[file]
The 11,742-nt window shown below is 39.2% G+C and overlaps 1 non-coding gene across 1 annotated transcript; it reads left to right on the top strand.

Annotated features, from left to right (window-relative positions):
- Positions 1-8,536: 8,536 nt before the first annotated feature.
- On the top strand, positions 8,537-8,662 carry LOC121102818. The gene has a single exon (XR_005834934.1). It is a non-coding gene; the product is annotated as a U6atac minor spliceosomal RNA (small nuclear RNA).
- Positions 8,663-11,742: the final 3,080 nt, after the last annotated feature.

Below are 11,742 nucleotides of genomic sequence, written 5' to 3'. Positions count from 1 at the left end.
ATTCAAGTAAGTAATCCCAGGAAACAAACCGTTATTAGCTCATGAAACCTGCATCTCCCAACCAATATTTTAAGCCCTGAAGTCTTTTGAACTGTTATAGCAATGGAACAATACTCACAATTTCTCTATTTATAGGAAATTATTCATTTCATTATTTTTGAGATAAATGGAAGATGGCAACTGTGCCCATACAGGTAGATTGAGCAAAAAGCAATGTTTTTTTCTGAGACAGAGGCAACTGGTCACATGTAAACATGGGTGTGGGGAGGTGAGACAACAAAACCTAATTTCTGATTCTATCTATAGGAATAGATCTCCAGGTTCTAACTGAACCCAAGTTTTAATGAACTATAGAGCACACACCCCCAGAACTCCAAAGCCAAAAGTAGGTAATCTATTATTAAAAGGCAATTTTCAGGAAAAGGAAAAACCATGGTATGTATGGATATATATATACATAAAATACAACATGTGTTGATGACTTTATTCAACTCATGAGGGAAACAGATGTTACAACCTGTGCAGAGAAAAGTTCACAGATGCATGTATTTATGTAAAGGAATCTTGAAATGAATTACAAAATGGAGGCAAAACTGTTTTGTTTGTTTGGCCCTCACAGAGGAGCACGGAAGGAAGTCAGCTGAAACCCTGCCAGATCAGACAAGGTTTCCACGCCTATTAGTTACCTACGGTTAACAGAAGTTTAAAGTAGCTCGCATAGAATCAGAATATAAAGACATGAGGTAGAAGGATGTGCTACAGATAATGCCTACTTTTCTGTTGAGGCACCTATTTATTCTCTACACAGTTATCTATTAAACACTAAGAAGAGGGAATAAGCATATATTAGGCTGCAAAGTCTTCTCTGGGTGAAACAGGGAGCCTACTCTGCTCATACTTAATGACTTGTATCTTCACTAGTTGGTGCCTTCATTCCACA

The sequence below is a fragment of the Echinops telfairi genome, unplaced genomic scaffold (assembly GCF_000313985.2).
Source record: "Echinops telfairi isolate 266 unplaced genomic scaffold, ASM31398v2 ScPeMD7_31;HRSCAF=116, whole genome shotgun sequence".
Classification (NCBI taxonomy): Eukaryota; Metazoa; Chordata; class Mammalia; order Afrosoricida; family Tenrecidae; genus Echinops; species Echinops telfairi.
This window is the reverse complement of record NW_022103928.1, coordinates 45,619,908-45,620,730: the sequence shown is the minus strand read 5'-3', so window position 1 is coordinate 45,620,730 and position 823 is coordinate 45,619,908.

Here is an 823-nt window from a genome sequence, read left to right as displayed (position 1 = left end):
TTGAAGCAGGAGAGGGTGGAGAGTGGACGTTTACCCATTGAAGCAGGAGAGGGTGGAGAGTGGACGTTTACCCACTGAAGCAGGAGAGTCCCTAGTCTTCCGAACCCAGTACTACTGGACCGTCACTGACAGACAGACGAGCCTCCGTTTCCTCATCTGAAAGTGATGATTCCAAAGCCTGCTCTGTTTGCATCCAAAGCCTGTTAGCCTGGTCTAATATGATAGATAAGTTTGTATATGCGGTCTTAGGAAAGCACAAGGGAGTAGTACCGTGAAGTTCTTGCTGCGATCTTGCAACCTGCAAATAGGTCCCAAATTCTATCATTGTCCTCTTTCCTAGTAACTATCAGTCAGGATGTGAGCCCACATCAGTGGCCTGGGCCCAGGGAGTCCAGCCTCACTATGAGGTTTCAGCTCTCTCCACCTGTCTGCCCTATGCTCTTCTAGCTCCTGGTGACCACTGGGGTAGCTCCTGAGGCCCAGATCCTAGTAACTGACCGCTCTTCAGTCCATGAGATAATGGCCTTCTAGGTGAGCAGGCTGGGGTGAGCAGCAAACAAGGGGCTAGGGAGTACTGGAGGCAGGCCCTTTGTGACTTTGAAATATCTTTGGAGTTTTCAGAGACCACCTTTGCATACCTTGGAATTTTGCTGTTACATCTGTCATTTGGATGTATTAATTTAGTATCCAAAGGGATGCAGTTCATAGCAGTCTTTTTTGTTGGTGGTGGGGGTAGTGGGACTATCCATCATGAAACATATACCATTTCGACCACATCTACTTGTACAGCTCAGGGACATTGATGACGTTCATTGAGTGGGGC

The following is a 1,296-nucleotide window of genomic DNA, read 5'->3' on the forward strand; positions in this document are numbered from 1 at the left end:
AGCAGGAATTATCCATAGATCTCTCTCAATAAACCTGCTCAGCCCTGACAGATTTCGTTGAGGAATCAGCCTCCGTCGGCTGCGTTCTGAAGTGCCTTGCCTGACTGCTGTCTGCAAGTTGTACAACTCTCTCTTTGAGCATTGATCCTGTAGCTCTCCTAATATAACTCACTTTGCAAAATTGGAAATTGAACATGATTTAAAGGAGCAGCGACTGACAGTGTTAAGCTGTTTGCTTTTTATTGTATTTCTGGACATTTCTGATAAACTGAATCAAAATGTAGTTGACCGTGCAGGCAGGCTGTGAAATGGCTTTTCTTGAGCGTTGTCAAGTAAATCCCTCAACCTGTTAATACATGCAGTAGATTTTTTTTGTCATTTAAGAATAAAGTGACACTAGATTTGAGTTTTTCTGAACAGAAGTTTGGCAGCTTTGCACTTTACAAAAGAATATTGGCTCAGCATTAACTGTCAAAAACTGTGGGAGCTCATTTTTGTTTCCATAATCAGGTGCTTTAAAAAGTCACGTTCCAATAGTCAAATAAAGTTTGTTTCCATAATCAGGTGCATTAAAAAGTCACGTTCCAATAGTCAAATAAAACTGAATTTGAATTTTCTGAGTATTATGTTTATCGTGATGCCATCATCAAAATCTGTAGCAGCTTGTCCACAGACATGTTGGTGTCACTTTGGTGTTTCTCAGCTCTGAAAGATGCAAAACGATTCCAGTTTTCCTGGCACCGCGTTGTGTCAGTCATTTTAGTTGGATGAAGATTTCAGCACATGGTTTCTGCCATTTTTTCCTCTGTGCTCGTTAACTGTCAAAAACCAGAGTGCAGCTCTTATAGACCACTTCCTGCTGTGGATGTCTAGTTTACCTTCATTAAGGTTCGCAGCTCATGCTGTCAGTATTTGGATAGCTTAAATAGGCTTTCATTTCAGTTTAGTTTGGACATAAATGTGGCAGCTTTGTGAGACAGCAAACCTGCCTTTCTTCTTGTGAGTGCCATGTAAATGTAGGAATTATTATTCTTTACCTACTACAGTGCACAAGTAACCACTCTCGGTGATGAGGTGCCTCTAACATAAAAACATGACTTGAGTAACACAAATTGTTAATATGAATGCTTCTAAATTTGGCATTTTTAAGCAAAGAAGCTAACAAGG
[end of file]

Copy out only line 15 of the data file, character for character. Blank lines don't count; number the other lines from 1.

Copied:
AGCAGGAATTATCCATAGATCTCTCTCAATAAACCTGCTCAGCCCTGACAGATTTCGTTGAGGAATCAGCCTCCGTCGGCTGCGTTCTGAAGTGCCTTGCCTGACTGCTGTCTGCAAGTTGTACAACTCTCTCTTTGAGCATTGATCCTGTAGCTCTCCTAATATAACTCACTTTGCAAAATTGGAAATTGAACATGATTTAAAGGAGCAGCGACTGACAGTGTTAAGCTGTTTGCTTTTTATTGTATTTCTGGACATTTCTGATAAACTGAATCAAAATGTAGTTGACCGTGCAGGCAGGCTGTGAAATGGCTTTTCTTGAGCGTTGTCAAGTAAATCCCTCAACCTGTTAATACATGCAGTAGATTTTTTTTGTCATTTAAGAATAAAGTGACACTAGATTTGAGTTTTTCTGAACAGAAGTTTGGCAGCTTTGCACTTTACAAAAGAATATTGGCTCAGCATTAACTGTCAAAAACTGTGGGAGCTCATTTTTGTTTCCATAATCAGGTGCTTTAAAAAGTCACGTTCCAATAGTCAAATAAAGTTTGTTTCCATAATCAGGTGCATTAAAAAGTCACGTTCCAATAGTCAAATAAAACTGAATTTGAATTTTCTGAGTATTATGTTTATCGTGATGCCATCATCAAAATCTGTAGCAGCTTGTCCACAGACATGTTGGTGTCACTTTGGTGTTTCTCAGCTCTGAAAGATGCAAAACGATTCCAGTTTTCCTGGCACCGCGTTGTGTCAGTCATTTTAGTTGGATGAAGATTTCAGCACATGGTTTCTGCCATTTTTTCCTCTGTGCTCGTTAACTGTCAAAAACCAGAGTGCAGCTCTTATAGACCACTTCCTGCTGTGGATGTCTAGTTTACCTTCATTAAGGTTCGCAGCTCATGCTGTCAGTATTTGGATAGCTTAAATAGGCTTTCATTTCAGTTTAGTTTGGACATAAATGTGGCAGCTTTGTGAGACAGCAAACCTGCCTTTCTTCTTGTGAGTGCCATGTAAATGTAGGAATTATTATTCTTTACCTACTACAGTGCACAAGTAACCACTCTCGGTGATGAGGTGCCTCTAACATAAAAACATGACTTGAGTAACACAAATTGTTAATATGAATGCTTCTAAATTTGGCATTTTTAAGCAAAGAAGCTAACAAGG